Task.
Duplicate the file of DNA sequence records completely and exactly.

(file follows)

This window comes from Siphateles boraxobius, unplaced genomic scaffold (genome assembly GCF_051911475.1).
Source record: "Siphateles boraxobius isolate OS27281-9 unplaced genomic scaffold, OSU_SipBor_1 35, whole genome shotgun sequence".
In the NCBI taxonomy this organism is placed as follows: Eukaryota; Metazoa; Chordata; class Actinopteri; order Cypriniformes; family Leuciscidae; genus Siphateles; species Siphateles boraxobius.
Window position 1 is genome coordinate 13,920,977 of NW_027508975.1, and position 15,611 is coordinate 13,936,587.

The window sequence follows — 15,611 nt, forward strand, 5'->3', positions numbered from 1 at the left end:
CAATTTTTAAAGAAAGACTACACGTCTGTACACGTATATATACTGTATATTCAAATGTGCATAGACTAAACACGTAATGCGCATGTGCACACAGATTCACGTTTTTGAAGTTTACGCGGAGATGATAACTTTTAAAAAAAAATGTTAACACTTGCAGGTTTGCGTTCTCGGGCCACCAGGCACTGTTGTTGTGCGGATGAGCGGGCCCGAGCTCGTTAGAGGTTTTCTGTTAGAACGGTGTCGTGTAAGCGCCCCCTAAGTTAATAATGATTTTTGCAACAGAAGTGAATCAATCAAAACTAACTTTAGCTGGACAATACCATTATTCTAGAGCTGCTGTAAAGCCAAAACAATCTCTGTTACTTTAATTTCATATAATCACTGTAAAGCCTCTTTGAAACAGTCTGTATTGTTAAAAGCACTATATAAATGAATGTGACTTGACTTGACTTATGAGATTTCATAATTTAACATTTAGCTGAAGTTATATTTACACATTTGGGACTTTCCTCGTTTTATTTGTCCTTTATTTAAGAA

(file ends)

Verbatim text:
This window comes from Siphateles boraxobius, unplaced genomic scaffold (genome assembly GCF_051911475.1).
Source record: "Siphateles boraxobius isolate OS27281-9 unplaced genomic scaffold, OSU_SipBor_1 35, whole genome shotgun sequence".
In the NCBI taxonomy this organism is placed as follows: Eukaryota; Metazoa; Chordata; class Actinopteri; order Cypriniformes; family Leuciscidae; genus Siphateles; species Siphateles boraxobius.
Window position 1 is genome coordinate 13,920,977 of NW_027508975.1, and position 15,611 is coordinate 13,936,587.

The window sequence follows — 15,611 nt, forward strand, 5'->3', positions numbered from 1 at the left end:
CAATTTTTAAAGAAAGACTACACGTCTGTACACGTATATATACTGTATATTCAAATGTGCATAGACTAAACACGTAATGCGCATGTGCACACAGATTCACGTTTTTGAAGTTTACGCGGAGATGATAACTTTTAAAAAAAAATGTTAACACTTGCAGGTTTGCGTTCTCGGGCCACCAGGCACTGTTGTTGTGCGGATGAGCGGGCCCGAGCTCGTTAGAGGTTTTCTGTTAGAACGGTGTCGTGTAAGCGCCCCCTAAGTTAATAATGATTTTTGCAACAGAAGTGAATCAATCAAAACTAACTTTAGCTGGACAATACCATTATTCTAGAGCTGCTGTAAAGCCAAAACAATCTCTGTTACTTTAATTTCATATAATCACTGTAAAGCCTCTTTGAAACAGTCTGTATTGTTAAAAGCACTATATAAATGAATGTGACTTGACTTGACTTATGAGATTTCATAATTTAACATTTAGCTGAAGTTATATTTACACATTTGGGACTTTCCTCGTTTTATTTGTCCTTTATTTAAGAA